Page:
New Doctor Chooses To Return Home After Completing Her Education To Aid Women’s Health in Ethiopia

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Dr. Gelila Goba hasn’t forgotten where she came from.

Instead of joining a comfortable practice in the U.S. after completing her residency in obstetrics and gynecology at Northwestern University, Goba instead will be caring for patients in her native Ethiopia, where in many communities light and heat qualify as luxuries.

After she graduates in May, Goba plans to move back to Ethiopia to implement a new initiative that she hopes will improve the state of women’s health in the desperately poor country of 90 million.

“A lot has been given to me,” said Goba, during a break at Prentice Women’s Hospital at Northwestern Memorial Hospital in downtown Chicago. “I must make sure that I use those gifts wisely.”

The program is a partnership between Northwestern and Mekelle University in Ethiopia. It provides medical education, clinical training and research in sub-Saharan Africa, where acute doctor shortages and women’s health continue to be vexing problems.

In Ethiopia, the maternal mortality rate is twice the global average, and the rate of death from cervical cancer is almost seven times higher than in the U.S., according to the World Health Organization. The entire country has about 220 OB–GYNs nationwide—roughly the same number as Northwestern Memorial alone, according to university officials.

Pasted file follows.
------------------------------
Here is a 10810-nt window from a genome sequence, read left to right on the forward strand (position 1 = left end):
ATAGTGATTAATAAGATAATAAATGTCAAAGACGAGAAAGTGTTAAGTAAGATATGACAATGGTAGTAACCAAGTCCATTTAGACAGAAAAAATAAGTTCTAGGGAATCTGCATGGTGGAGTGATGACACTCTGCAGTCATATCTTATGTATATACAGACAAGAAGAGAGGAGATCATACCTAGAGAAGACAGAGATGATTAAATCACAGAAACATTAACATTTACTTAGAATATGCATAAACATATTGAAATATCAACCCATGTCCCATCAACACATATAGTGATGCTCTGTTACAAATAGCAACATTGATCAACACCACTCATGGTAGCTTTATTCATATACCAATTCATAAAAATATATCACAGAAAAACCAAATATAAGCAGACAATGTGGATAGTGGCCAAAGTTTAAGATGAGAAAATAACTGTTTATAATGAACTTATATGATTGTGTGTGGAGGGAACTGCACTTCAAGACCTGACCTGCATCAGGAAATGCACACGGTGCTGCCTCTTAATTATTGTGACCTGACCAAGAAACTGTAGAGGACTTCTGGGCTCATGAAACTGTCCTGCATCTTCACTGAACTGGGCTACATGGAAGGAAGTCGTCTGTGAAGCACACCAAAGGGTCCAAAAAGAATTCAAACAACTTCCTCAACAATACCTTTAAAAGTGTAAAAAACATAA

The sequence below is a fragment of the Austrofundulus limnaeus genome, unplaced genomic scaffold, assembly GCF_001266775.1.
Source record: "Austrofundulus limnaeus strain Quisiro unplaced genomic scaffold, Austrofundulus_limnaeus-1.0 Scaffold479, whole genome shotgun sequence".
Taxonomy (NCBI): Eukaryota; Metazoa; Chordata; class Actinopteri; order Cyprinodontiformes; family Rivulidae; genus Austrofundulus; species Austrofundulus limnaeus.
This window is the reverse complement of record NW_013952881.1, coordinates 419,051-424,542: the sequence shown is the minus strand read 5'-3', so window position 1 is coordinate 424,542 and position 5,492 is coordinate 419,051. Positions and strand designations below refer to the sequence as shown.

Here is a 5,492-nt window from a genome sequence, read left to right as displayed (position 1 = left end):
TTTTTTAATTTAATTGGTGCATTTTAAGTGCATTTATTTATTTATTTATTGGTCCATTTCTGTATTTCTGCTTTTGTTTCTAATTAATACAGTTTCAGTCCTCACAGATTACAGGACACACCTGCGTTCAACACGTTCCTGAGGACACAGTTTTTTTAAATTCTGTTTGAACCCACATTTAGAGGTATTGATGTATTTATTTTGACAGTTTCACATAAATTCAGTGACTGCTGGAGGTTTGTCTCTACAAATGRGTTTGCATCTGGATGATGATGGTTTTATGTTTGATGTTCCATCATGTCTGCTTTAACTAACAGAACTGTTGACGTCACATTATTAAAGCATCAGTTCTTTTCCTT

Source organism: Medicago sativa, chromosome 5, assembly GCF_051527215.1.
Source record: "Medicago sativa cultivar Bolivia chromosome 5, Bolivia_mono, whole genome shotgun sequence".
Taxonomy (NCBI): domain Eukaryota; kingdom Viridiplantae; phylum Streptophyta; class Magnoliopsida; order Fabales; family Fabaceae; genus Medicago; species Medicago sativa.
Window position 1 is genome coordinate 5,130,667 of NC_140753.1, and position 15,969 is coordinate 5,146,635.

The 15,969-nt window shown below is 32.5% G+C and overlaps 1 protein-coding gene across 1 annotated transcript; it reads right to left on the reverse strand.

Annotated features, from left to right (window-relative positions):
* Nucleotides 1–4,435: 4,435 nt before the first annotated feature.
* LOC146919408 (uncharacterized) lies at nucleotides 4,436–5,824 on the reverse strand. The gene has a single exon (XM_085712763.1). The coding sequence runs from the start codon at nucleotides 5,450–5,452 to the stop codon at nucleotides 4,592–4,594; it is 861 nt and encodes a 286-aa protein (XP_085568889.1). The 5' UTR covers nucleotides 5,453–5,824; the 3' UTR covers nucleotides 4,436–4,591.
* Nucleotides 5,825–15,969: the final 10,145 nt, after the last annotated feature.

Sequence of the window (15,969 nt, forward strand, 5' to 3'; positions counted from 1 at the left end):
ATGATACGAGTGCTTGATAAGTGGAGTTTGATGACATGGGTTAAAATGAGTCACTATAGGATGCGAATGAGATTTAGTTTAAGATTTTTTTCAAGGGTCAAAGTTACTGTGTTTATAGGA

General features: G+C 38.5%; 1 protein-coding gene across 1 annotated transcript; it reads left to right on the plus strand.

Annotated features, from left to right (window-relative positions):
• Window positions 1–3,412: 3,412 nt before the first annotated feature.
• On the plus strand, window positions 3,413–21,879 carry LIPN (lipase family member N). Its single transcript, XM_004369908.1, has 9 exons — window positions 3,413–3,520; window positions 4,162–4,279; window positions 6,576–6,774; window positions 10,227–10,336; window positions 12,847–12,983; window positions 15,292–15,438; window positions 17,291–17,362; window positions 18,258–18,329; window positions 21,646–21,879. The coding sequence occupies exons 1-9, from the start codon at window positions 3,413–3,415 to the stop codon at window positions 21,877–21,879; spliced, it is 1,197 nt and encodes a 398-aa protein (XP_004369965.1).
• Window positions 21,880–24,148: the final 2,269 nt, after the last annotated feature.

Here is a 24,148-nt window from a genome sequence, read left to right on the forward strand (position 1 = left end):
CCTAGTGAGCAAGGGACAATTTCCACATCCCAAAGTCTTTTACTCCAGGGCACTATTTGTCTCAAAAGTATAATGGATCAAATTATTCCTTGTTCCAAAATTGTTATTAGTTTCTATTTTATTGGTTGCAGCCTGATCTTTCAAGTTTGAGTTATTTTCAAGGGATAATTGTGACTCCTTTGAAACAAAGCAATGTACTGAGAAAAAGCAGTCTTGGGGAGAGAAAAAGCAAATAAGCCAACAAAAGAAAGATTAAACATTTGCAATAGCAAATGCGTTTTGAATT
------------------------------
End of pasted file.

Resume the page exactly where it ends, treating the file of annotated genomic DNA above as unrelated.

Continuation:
Residency programs are rare in Ethiopia. After students earn medical degrees, they often become general practitioners and work in district hospitals, experts said. OB-GYN subspecialties such as oncology, high-risk obstetrics and fertility are virtually nonexistent. Some doctors seek training abroad, but it has not been standardized. The Mela Project aims to raise the bar and formalize residency training.

“This is not medical tourism, but about something that is truly sustainable, about training the trainers,” said Dr. Magdy Milad, professor of obstetrics and gynecology at NU’s Feinberg School of Medicine. “With Gelila as the steward of this program, it will not fail.”

The program, called the Mela Project, gained traction when Ethiopia’s foreign minister, Tedros Adhanom, visited Northwestern in 2012 to rally global resources for women’s health. Goba credited Adhanom with setting up programs to train health workers who provide care in nearly every community across Ethiopia—especially for women and children, the most vulnerable and underserved.

Northwestern embraced the idea and moved forward with the collaboration with Mekelle University, under the direction of Goba.

Dr. Keith Martin, executive director of the Consortium of Universities for Global Health in Washington, praised such partnerships.

“Building and retaining human resources across a broad range of medical and nonmedical skills is vital to saving lives and reducing disabilities in developing countries,” Martin said. “Universities like NU are an excellent and underutilized way to build access to the public health, primary and surgical care systems needed to do this.”

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